Instead, I embraced the services of an acupuncturist recommended by my physician. At the end of my five sessions with her, my eyesight was just about where it had been before the accident. But what I want to share with you is what happened during the second session.

I had the session in a recliner rather than on a table; the table session the week before had been very uncomfortable because of my five broken ribs. As you can imagine, I wasn’t sleeping at night very well either. But that day, I quickly fell into a sweet twilight sleep. As I did, my beloved friend Nikos (the bay thoroughbred who was my healing partner in life and who has continued to be my partner since his passing) came into the room, stood on my left and placed his nose just below my ribcage. The healing energy coursing through me was immediate and powerful. I thanked him for coming.

After a few minutes—and this is going to sound very odd—I saw my brain. There was nothing bloody or upsetting about it. I just saw my brain, suspended at eye level, about five feet away. It was still in my skull, but one side had been peeled down. I said aloud, “My poor brain.” For weeks, I had been concentrating my Reiki and my prayers on my broken ribs, my eyes, and the painful surgical site from the splenectomy. But what about my poor brain, which had been sloshed around in my skull when my head hit the wall?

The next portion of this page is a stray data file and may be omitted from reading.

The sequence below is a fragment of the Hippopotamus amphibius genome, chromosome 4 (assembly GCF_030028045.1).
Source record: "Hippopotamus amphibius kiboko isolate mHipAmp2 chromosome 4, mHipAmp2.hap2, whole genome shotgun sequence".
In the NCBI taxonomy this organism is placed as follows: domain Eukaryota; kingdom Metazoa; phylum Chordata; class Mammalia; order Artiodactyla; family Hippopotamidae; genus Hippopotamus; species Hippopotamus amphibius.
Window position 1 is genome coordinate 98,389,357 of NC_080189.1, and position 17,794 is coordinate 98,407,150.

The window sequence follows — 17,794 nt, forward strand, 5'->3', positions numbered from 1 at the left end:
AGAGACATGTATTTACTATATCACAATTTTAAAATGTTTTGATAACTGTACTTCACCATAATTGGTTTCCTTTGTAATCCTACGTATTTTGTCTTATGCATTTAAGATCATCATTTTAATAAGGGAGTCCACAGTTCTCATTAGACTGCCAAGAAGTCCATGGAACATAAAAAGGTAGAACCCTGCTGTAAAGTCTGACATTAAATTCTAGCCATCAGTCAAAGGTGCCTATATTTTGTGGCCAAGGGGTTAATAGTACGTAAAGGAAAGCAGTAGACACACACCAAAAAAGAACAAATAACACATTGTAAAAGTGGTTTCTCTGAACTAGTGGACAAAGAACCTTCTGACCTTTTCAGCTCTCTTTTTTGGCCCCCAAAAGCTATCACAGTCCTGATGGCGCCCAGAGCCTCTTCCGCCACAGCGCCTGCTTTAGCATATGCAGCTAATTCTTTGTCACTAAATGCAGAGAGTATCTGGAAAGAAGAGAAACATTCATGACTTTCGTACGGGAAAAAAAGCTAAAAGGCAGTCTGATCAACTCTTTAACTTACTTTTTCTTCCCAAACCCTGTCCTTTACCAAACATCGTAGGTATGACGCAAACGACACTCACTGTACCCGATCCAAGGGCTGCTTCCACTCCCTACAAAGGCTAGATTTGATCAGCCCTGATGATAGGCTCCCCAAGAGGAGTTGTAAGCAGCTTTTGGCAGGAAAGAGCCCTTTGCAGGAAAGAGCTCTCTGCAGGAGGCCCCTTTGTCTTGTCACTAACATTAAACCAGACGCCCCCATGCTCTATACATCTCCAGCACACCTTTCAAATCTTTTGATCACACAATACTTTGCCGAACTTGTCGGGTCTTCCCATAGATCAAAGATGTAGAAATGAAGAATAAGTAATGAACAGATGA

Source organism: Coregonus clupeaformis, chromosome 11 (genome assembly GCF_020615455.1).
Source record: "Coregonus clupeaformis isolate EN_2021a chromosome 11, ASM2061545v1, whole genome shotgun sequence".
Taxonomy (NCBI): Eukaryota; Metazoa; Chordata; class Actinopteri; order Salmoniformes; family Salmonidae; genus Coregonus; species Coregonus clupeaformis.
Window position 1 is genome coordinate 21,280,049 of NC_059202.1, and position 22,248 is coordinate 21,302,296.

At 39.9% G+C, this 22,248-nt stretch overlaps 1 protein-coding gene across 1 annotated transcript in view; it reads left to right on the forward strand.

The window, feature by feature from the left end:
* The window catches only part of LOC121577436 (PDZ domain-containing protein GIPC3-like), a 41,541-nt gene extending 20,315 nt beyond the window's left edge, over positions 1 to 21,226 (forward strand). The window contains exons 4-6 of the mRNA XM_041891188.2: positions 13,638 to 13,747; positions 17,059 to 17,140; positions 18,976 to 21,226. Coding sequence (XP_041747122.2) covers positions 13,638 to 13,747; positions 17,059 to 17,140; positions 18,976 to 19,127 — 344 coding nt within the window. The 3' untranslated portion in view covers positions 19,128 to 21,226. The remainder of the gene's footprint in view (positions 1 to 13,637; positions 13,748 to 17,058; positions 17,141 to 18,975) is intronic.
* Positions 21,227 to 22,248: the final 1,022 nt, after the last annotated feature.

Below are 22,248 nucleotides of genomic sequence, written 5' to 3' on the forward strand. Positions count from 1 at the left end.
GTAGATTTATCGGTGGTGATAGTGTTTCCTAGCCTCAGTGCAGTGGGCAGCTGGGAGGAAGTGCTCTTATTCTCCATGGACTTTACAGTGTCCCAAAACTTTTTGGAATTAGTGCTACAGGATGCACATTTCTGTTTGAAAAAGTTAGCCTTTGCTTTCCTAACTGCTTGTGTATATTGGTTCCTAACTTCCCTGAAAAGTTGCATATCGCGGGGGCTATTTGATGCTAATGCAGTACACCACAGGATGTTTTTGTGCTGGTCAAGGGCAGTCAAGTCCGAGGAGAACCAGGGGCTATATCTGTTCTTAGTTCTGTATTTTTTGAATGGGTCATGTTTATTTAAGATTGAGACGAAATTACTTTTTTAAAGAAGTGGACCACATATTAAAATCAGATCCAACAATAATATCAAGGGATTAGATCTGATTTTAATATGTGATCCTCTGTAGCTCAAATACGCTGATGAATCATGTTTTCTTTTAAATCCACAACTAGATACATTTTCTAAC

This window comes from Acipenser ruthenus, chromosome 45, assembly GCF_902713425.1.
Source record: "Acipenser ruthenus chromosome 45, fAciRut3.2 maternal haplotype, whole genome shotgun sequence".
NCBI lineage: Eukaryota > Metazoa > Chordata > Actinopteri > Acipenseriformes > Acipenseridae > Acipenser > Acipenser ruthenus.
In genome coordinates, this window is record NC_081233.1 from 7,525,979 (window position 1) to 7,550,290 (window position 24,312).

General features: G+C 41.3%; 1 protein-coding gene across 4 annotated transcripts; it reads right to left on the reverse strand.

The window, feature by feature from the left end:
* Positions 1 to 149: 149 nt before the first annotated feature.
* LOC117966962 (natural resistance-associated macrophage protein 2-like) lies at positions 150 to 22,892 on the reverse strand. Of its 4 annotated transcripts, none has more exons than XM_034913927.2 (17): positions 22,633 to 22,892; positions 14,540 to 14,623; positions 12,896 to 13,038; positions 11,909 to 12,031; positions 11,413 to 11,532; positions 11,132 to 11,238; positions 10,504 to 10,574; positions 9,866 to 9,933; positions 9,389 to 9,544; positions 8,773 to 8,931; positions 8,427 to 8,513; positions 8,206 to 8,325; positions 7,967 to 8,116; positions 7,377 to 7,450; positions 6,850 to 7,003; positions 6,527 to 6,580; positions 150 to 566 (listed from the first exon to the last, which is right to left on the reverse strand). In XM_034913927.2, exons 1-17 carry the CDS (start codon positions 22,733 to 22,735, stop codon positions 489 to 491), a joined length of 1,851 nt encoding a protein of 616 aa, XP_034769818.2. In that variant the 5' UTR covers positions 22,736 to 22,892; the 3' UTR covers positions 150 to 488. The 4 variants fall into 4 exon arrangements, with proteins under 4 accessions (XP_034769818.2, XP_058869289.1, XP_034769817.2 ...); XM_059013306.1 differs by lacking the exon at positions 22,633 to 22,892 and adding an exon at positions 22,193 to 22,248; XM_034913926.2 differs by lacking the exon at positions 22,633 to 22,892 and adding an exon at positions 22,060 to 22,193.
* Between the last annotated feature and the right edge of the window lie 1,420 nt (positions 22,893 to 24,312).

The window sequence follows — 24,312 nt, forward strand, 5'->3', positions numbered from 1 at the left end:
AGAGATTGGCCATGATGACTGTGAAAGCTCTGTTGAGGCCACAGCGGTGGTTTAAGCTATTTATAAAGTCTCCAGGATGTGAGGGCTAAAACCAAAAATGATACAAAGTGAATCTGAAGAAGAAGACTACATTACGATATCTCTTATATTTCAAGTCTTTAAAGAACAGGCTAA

I thanked Nikos for bringing this to my attention, and while he continued to send healing to my center, I sent Reiki to my brain. I had never even thought about my brain before. But ever since that session, I have felt a sweet connection to it, like an old friend.

I am certain that the healing that occurred that afternoon pushed my recovery forward by leaps and bounds. My energy increased. I felt more joy, more peace. I could see more clearly, both literally and figuratively.

Several weeks later I hired a former student of mine, Chris, who is now a Level III Reiki practitioner, a powerful healer, to do three Reiki sessions with me across distance. I felt I had reached a plateau, and I wanted to add momentum to the healing process, both physical and emotional.

The three sessions took place in the space of one week. Chris told me that during the second session (again the second session), Nikos arrived to assist her. I asked how she knew it was Nikos. She had never met him when he was living. She said she just knew. A bay thoroughbred came into the room (not physically, of course), and she heard the name Nikos.

He told her that he was my protector, and he stood on the left side of me and placed his nose on my center—exactly as he had done in the acupuncturist’s office.

Chris said that the flow and intensity of the Reiki increased dramatically. She thanked him for his assistance.

And as I had wanted, I got over that healing plateau.

I have no conclusion to reach here, no lesson. I just wanted to share these amazing experiences with you. Thank you Elika. Thank you Nikos. And thank you Fuersti and Tara, my two living horses, who did not visit me the way the others did, but whose love and care I felt every day.

Until next month . . .

Be well,


*This column originally appeared in From the Horse’s Mouth in October, 2009.

© 2009 by Pamela Sourelis